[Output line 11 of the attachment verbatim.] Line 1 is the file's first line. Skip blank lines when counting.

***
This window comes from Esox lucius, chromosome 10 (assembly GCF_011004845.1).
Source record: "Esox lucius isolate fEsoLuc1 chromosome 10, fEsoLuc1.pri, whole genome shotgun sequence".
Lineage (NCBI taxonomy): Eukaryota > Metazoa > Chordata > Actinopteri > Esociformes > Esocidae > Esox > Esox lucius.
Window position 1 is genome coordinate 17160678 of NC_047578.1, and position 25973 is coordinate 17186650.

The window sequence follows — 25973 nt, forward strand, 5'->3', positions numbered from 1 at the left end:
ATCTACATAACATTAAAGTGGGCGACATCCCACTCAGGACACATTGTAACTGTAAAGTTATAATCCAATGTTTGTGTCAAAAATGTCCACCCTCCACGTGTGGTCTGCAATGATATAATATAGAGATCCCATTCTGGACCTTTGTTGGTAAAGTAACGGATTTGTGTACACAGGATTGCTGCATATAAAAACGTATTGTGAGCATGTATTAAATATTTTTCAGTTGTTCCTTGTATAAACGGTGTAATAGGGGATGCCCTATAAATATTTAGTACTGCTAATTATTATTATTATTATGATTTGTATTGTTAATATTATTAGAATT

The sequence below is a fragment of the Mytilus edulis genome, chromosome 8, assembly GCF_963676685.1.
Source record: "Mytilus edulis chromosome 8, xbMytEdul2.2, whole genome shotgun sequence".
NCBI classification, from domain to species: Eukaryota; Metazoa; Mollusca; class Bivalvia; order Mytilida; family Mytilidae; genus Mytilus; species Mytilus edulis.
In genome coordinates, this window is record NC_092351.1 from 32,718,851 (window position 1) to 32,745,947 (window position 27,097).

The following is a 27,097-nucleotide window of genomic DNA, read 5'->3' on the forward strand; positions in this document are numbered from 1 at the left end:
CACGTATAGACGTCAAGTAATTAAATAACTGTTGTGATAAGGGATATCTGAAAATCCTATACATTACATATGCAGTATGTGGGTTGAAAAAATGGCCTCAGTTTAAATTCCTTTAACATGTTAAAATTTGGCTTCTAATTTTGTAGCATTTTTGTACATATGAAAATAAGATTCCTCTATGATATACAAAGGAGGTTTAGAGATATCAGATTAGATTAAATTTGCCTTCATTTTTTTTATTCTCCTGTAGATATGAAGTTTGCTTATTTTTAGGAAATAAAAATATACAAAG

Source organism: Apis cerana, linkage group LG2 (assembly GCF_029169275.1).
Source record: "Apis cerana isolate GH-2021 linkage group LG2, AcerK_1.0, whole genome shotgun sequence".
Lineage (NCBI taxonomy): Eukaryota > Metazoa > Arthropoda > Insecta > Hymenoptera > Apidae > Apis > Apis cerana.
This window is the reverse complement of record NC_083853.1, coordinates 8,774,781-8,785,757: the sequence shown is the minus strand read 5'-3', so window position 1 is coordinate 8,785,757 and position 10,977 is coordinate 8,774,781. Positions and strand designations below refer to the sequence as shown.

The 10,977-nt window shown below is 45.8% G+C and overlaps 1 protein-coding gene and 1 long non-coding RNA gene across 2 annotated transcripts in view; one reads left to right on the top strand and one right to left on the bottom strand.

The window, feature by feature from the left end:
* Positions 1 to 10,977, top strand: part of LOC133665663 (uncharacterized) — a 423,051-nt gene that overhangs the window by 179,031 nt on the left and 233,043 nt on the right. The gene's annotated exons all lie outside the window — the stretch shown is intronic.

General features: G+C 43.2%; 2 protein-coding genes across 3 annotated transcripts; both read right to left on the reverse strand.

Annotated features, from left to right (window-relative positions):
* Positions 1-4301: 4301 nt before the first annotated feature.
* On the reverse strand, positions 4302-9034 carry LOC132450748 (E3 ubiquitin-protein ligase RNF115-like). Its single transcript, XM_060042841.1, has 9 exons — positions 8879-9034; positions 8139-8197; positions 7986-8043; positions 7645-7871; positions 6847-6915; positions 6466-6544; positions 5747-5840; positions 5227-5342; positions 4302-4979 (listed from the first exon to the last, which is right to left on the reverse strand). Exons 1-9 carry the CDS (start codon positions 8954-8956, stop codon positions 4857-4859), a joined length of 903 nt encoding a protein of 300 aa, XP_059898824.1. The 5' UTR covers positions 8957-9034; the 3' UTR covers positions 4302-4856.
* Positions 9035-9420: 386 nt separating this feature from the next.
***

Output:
The following is a 27,097-nucleotide window of genomic DNA, read 5'->3' on the forward strand; positions in this document are numbered from 1 at the left end: